The following tip was excerpted from Chapter 8, 'Building Fast-Performing Data Models,' from the book "Beginning Database Design" by Gavin Powell, courtesy of WROX Publishing. Click here for the complete collection of book excerpts.

Joins

This section briefly examines joins, purely from a performance-tuning perspective. There are various different types of joins. Some join types can be classified with inherently good performance. Some join types might need a little manual help. Some join types can be stubbornly difficult to tune. Different join types and their tuning attributes can be described as follows:

  • Inner join: An inner join is an intersection between two tables. The join is usually performed between two referential integrity keys in those two tables. Intersections are the most efficient types of joins because they match records between two tables based on equality (an = sign). The following query joins the PUBLISHER and EDITION tables, based on the primary and foreign key link between the two tables (one-to-many relationship). The tables are shown in Figure 8-1.

SELECT P.NAME AS Publisher, E.ISBN
FROM PUBLISHER P JOIN EDITION E USING (PUBLISHER_ID);

A self-join is a special type of intersection where records on multiple hierarchical levels, stored in a single table, are returned as a hierarchical structure.

  • Outer join: An inner join returns an intersection between two tables. An outer join returns the opposite of an inner join. An outer join returns all records in one table, which are excluded from the other table. Profligate use of outer joins in queries could indicate a possibly over-granular database model. Tuning outer joins is inherently more difficult than tuning inner joins because outer joins are more complex to write. The following query returns the intersection between PUBLISHER and EDITION, as well as all publishers currently with no titles in print (the outer part of the outer join):

SELECT P.NAME AS Publisher, E.ISBN
FROM PUBLISHER P LEFT OUTER JOIN EDITION E USING (PUBLISHER_ID);

  • Cross join: Across join is a Cartesian product, joining every record in one table to every record in another table, regardless of any meaningful referential integrity connection of keys between the two tables, or any other field connection. Obviously, cross joins will be slow, depending on the number of records in both tables, relative to each other, and in total number of records. The following query returns all publishers with all editions regardless of any PUBLICATION to EDITION relationship. In other words, every book is returned with every publisher, regardless of who published the book. Even if a particular publisher did not publish a particular book, a record is still returned containing completely unrelated publishers and books (those books belonging to other publishers, or perhaps even no publisher whatsoever—self-published books).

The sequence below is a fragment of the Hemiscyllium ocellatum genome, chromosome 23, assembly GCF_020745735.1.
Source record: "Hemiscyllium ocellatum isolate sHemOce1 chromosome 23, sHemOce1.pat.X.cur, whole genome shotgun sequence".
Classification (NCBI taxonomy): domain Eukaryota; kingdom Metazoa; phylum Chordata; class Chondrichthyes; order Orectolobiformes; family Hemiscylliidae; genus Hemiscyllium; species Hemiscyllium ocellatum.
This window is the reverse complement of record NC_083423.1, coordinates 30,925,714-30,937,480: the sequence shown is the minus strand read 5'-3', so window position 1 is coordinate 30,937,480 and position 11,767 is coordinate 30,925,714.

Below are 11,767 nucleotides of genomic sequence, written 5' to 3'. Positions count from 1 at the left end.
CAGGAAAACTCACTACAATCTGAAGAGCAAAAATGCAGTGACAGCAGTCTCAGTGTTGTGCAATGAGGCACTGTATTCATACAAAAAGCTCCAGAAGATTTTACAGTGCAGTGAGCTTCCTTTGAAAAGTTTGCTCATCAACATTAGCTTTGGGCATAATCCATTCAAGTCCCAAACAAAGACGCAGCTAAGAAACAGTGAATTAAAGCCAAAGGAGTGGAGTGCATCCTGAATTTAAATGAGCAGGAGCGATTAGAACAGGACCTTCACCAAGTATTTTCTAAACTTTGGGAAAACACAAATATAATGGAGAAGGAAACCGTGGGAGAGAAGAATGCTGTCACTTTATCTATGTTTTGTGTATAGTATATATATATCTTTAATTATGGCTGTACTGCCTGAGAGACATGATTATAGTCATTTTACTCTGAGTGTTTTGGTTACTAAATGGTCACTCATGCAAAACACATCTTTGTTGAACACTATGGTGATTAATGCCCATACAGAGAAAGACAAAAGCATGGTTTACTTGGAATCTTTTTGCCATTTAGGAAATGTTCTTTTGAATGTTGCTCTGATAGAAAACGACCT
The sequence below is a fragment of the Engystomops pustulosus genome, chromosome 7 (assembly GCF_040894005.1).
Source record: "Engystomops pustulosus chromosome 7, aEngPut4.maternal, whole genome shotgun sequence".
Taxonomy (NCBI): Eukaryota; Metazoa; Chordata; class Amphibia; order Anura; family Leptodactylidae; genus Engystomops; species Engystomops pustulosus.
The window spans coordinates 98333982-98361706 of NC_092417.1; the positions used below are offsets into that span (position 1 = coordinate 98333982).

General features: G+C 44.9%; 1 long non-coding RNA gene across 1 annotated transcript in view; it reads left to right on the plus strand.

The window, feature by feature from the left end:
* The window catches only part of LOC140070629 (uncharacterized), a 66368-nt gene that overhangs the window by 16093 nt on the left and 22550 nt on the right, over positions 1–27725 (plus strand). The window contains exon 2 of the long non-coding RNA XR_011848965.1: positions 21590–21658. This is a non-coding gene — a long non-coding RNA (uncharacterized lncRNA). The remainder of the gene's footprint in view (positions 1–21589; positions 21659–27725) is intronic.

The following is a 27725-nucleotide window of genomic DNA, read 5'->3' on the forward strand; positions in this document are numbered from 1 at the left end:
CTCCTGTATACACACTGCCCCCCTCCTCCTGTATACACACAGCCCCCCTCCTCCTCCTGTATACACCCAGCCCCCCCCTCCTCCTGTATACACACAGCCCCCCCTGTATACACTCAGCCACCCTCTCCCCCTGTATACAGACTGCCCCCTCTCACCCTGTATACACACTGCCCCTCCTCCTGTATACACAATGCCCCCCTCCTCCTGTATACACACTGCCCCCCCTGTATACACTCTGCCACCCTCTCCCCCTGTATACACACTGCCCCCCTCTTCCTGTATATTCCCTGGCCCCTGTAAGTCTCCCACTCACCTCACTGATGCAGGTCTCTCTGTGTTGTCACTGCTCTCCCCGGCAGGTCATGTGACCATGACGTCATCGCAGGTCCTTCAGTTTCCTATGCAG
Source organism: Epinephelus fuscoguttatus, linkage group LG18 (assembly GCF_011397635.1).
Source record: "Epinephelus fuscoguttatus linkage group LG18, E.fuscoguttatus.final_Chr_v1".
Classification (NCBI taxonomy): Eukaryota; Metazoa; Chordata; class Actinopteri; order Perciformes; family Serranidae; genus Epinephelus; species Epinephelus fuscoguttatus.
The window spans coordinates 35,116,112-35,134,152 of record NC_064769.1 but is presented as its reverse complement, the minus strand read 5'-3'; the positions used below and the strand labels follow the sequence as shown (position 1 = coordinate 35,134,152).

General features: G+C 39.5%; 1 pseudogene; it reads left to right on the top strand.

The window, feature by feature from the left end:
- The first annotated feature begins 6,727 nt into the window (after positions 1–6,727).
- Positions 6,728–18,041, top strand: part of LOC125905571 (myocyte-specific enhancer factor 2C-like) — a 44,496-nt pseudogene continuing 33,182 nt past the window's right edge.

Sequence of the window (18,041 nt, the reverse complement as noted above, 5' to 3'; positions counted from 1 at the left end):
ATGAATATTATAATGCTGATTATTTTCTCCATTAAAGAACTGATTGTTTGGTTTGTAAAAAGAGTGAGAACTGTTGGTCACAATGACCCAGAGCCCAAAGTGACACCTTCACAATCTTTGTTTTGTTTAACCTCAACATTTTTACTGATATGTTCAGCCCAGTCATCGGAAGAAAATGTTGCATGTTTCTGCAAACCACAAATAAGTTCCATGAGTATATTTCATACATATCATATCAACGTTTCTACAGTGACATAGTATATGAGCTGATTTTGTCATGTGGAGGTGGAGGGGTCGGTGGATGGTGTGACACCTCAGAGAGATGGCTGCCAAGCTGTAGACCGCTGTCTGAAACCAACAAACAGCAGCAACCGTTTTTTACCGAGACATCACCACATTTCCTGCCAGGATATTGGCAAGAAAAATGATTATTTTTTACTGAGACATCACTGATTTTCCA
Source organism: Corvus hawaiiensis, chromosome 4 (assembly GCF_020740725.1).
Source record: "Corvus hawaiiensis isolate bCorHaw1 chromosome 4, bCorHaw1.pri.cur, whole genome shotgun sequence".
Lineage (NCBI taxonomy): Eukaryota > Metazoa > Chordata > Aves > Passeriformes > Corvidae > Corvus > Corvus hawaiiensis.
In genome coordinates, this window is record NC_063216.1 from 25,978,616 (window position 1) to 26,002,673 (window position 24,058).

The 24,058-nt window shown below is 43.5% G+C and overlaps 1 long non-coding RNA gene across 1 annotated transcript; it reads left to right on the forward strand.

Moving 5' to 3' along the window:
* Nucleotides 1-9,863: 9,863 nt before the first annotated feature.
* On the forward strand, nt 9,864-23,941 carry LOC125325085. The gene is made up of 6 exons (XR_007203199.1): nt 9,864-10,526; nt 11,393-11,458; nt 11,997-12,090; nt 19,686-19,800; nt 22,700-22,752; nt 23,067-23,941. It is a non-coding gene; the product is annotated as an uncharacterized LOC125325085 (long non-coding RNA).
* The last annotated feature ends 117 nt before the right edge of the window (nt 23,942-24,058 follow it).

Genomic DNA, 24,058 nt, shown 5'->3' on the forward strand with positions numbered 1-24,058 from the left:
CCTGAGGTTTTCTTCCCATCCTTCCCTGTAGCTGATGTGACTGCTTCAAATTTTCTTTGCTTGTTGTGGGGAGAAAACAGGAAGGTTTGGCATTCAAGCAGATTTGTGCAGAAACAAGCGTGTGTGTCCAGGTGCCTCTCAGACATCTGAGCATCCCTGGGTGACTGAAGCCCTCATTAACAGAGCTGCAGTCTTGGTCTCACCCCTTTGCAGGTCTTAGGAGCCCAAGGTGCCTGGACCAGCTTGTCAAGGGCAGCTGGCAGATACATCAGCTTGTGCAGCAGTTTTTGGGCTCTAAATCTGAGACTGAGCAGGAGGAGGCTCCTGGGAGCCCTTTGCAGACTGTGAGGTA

SELECT P.NAME AS Publisher, E.ISBN FROM PUBLISHER P CROSS JOIN EDITION E;

The most important factor for performance tuning joins is minimizing the number of tables in a join, in all types of database models.

Any poorly coded join will likely be inefficient. In data warehouses, inefficient joins can easily have disastrous performance effects because of the sheer quantities of data. OLTP databases can also be crippled to the point of uselessness, but it is less likely because of smaller physical database size. One particular project I contracted on in the past, however, had a miniscule 10 GB database and joins composed of 15 tables or more in each query. Short Web page listings of 10 records were taking 30 seconds to return a response to their customers. After I spent two months persuading developers how to speed up their software, they took about a week to fix. The Web site subsequently turned those 30-second waits into less than a half a second. Internet surfers typically lose interest in Web sites taking longer than seven seconds to react.

There are some basic rules when attempting to tune SQL code joins:

  • Apply largest filters first: Filter from largest tables first to reduce records joined. Retrieve tables in order from the most highly filtered table downward, preferably the largest table has the most filtering applied. It is essential to reduce record numbers from large tables as much as possible before joining them to other tables. The most highly filtered table is the table having the smallest percentage of its records retrieved; preferably, the largest table is filtered the most.

  • Use indexes: Try to write code to utilize indexes wherever possible, except for very small tables. Small tables can sometimes be more efficiently read, ignoring any indexing on the small table. Small tables are often read by ignoring indexes. Sometimes even large tables are best read by ignoring indexing, especially in cases where a larger percentage of the bigger table is read.

  • Nested subquery semi-joins: It is possible to tune or merely simplify joins (for easier tuning) by using nested layers of subqueries. This type of tuning is much more applicable to highly normalized OLTP database models, and does not apply to denormalized data warehouse database models.

The above tip was excerpted from Chapter 8, 'Building Fast-Performing Data Models,' from the book "Beginning Database Design" by Gavin Powell, courtesy of WROX Publishing. Click here for the complete collection of book excerpts.

This was first published in April 2006

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